Hidden in plain sight, the star-devouring black hole sheds new light on cosmic wonders.
Astronomers have discovered an incredibly luminous and long-lasting transient phenomenon involving a supermassive black hole tearing apart a star. Astronomers say that this is the most energetic cosmic phenomenon discovered to date. Nicknamed “Scary Barbie” by scientists, this extraordinary event remained hidden in telescope data for years.
Unraveling the Mysteries of “Scary Barbie”
“Scary Barbie,” or ZTF20abrbeie, is a transient phenomenon observed in the sky, characterized by its dramatic appearance, disappearance, or change over relatively short periods of time. Danny Milisavljevic, an assistant professor of physics and astronomy at Purdue University, considers this phenomenon the most energetic he has ever encountered, with a brightness surpassing even the most luminous supernovas by a thousand times.
A Star’s Demise in the Grasp of a Black Hole
Researchers, including graduate student Bhagya Subrayan, have analyzed the data and concluded that the bright, long-lived transient represents a black hole consuming a star. The immense gravitational forces of the black hole, known as tidal disruption, are believed to have pulled the star apart in a process called “spaghettification.” This extreme event resulted in the most luminous transient ever observed in the universe, lasting an unprecedented duration.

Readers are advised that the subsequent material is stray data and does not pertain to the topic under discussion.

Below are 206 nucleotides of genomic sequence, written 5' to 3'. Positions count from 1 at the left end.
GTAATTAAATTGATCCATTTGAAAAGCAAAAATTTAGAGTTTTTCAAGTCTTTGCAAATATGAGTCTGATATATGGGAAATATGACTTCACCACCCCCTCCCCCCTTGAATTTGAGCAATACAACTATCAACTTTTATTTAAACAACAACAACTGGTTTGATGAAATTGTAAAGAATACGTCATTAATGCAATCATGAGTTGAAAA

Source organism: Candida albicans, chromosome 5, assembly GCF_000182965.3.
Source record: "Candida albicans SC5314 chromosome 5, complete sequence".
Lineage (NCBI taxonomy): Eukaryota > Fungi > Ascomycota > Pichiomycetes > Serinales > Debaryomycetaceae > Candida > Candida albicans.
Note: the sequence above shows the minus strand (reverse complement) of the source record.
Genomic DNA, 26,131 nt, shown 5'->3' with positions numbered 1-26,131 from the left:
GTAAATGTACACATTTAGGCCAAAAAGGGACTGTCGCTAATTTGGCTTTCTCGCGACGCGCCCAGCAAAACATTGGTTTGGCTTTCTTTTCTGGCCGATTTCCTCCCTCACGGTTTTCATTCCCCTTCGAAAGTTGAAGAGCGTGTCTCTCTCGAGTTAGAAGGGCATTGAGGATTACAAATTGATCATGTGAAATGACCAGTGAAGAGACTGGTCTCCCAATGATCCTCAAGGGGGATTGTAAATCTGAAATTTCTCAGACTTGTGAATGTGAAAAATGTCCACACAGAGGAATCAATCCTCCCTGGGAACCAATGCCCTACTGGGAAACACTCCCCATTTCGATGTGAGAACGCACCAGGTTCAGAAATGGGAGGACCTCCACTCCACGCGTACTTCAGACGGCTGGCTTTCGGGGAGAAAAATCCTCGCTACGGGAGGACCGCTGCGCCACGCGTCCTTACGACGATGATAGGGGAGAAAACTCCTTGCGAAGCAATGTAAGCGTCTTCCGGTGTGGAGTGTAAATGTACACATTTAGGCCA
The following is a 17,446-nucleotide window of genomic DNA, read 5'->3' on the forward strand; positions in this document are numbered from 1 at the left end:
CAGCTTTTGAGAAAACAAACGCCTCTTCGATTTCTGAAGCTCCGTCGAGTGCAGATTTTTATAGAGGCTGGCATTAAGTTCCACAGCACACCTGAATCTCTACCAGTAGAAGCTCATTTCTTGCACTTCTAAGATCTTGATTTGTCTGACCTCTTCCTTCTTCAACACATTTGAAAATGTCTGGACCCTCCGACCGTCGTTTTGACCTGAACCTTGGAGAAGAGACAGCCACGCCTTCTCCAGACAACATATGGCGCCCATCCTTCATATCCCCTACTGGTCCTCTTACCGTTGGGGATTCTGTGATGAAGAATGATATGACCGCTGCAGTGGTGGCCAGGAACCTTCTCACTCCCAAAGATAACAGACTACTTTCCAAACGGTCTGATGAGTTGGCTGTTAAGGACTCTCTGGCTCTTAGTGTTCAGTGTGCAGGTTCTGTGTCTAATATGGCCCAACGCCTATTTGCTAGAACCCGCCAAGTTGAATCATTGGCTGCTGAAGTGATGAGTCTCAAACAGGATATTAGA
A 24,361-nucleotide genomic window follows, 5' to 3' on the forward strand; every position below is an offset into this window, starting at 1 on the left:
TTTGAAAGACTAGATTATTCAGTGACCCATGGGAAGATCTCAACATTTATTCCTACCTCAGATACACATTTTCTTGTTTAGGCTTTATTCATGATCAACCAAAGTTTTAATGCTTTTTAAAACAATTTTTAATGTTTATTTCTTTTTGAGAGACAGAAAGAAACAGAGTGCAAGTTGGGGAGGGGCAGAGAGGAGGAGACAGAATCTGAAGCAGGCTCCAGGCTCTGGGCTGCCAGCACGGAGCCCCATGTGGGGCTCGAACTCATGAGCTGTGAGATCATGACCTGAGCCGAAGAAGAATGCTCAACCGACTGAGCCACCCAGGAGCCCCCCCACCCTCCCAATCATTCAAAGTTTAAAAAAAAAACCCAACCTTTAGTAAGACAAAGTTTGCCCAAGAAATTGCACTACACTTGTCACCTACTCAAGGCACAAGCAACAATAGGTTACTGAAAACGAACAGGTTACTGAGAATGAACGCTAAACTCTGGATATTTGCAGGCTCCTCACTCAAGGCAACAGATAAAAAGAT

Hidden in Telescope Data for Years
Although “Scary Barbie” was first observed in 2020, it remained unnoticed due to its extreme distance and location in an overlooked part of the sky. Using an AI engine called the Recommender Engine For Intelligent Transient Tracking (REFITT), Milisavljevic’s lab uncovered the anomaly in observations from several telescopes worldwide, including the Zwicky Transient Facility at the Palomar Observatory in California.
The most energetic cosmic phenomenon
“Scary Barbie” is not only orders of magnitude brighter and more energetic than any other transient phenomenon recorded, but it also lasts significantly longer. While most transients persist for weeks or months, this phenomenon has lasted for over 800 days and may continue to be visible for years. Due to the law of relativity, the actual event may have been shorter, but the light reaching us appears to last nearly twice as long.
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